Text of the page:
<Go back to the Topics Index results>

Complete Explanation:
The Library also has a redrawn version of the print with the text in German, "The Democratische Plattform," where the dialogue is simplified and the Pierce figure is identified as "Bully [i.e., Preston S.] Brooks," and Uncle Sam replaced by a Dutchman.

Again the 1856 Democrats are characterized as friendly to proslavery interests. Old guard Democrats Martin Van Buren and Thomas Hart Benton are also resurrected for abuse here.

Van Buren appears as a fox, lurking in a cave at right. His son John is one of three men supporting a supine James Buchanan. The Democratic presidential nominee lies across the backs of the three crouching figures (left to right) Thomas Hart Benton (identified as "Old Bullion"), Franklin Pierce ("Franklin the last"), and "Prince" John Van Buren. They converse:

Pierce to Benton: "Colonel, how is it that you're so down on my Administration and yet support this platform?"

Benton: "Sir this Platform is Mr. Buchanan, I support the man. Men, not principles, is my motto." (This is a reversal of the Democratic motto: "Principles, not men.")

Martin Van Buren: "Never mind what we did in '48 Johnny a change of policy now & then, benefits the political System as you will see in the case of the great "Federal" Democrat you are now supporting; and then our party are so forgiving for the Sake of the Spoils." The "Federal Democrat" referred to is Buchanan, who was viewed as an opportunist because of his 1828 conversion from Federalist to Democrat. Van Buren lost the 1848 presidential election to Republican Zachary Taylor because the Democratic party was evenly split between Hunkers and Barnburners.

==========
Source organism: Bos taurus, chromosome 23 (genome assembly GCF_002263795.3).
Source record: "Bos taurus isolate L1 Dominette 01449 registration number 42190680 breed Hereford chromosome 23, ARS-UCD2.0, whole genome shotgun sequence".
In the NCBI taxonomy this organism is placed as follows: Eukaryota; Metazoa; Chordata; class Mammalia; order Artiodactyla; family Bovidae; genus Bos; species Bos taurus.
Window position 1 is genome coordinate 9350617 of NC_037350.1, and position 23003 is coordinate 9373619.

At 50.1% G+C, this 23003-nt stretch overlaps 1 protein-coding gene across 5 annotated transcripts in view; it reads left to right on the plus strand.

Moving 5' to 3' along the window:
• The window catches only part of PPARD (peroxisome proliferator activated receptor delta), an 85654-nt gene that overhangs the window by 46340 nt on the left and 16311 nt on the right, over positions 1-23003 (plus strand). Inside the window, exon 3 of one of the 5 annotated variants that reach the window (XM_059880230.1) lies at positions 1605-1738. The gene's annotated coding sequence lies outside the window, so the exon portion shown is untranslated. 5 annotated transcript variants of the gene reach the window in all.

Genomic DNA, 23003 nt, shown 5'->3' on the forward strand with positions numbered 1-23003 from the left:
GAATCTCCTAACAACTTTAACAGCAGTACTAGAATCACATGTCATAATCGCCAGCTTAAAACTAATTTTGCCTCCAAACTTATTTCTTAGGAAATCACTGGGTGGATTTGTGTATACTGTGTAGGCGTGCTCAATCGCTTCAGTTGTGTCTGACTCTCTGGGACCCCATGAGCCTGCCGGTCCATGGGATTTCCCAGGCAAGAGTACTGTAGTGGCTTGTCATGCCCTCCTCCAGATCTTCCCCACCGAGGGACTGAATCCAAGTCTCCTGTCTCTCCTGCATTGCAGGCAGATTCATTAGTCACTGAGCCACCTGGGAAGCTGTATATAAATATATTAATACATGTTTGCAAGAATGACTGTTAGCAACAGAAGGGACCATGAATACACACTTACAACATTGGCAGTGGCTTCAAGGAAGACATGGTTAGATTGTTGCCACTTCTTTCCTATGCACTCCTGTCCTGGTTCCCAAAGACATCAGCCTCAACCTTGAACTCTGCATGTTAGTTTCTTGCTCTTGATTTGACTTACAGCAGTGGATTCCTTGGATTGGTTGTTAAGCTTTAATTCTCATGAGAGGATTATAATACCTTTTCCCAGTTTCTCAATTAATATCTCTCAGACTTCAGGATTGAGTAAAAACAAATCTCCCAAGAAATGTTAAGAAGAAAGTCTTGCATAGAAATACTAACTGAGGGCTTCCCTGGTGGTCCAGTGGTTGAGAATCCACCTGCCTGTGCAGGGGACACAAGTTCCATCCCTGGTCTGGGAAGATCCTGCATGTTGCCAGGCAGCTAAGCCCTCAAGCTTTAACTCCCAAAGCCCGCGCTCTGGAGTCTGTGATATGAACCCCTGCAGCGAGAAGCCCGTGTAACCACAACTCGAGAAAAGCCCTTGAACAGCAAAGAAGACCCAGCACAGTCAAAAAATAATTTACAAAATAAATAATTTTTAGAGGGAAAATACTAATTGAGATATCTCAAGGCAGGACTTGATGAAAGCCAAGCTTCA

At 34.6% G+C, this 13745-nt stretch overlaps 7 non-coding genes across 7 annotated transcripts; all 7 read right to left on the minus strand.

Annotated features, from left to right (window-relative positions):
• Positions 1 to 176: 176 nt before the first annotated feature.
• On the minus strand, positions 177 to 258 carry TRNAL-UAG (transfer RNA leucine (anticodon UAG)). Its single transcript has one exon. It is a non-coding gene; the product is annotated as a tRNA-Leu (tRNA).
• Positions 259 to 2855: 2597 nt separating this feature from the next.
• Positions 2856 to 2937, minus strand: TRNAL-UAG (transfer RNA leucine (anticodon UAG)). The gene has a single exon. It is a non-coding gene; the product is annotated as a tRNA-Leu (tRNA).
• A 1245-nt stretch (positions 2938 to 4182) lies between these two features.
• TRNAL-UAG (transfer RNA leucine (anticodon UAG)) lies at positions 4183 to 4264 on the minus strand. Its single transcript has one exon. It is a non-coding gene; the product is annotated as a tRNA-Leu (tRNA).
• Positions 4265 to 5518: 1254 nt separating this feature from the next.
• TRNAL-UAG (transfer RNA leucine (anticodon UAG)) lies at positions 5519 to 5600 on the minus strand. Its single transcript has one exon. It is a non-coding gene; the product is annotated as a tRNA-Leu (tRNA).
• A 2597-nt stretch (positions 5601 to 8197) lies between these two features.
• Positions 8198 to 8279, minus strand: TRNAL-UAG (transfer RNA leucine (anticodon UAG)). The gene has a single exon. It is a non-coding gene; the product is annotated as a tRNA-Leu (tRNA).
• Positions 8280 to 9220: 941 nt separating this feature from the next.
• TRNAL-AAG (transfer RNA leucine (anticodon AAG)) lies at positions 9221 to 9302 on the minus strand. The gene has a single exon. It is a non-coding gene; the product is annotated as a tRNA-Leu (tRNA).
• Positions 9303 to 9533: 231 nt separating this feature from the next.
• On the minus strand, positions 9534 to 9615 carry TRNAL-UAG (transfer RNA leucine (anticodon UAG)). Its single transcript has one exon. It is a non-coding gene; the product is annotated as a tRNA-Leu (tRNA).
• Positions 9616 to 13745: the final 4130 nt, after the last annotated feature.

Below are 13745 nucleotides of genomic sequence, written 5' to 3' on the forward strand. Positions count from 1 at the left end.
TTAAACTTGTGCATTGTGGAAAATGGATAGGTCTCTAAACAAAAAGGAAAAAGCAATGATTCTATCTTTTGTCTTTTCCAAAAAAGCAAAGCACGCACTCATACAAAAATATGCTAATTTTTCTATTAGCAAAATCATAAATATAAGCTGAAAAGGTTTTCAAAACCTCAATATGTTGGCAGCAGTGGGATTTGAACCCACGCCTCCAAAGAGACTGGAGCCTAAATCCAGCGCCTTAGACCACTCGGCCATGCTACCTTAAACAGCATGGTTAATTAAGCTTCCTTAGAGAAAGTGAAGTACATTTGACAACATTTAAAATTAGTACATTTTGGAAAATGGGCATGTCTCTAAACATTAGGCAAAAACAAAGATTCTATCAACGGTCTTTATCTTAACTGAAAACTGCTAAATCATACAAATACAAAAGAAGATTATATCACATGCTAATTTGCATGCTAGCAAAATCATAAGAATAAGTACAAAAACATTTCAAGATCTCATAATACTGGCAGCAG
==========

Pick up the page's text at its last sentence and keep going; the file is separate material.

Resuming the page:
John Van Buren: "Certainly Dad. that's the fruit of the Great Democratic principle 'Every man for himself & plunder for us all.'"

Buchanan declares: "I am no longer James Buchanan but the Platform of my party." Seated on his stomach is a slave owner armed with a whip, several knives, and a pistol. A black youth (his slave) sits on Buchanan's legs. Addressing the slave owner from the left is Brother Jonathan or Uncle Sam, dressed in waistcoat, striped trousers, and tall hat. He warns, "Mister Fire Eater I wouldn't rely too much on the supporters of that Platform; they are liable to give way at any moment." The southerner's response: "I dont care anything about the Supporters of the platform as long as the platform supports me and my Nigger."

Website design © 2010 HarpWeek, LLC
All Content © 1998-2010 HarpWeek, LLC
Please submit questions to webmaster@harpweek.com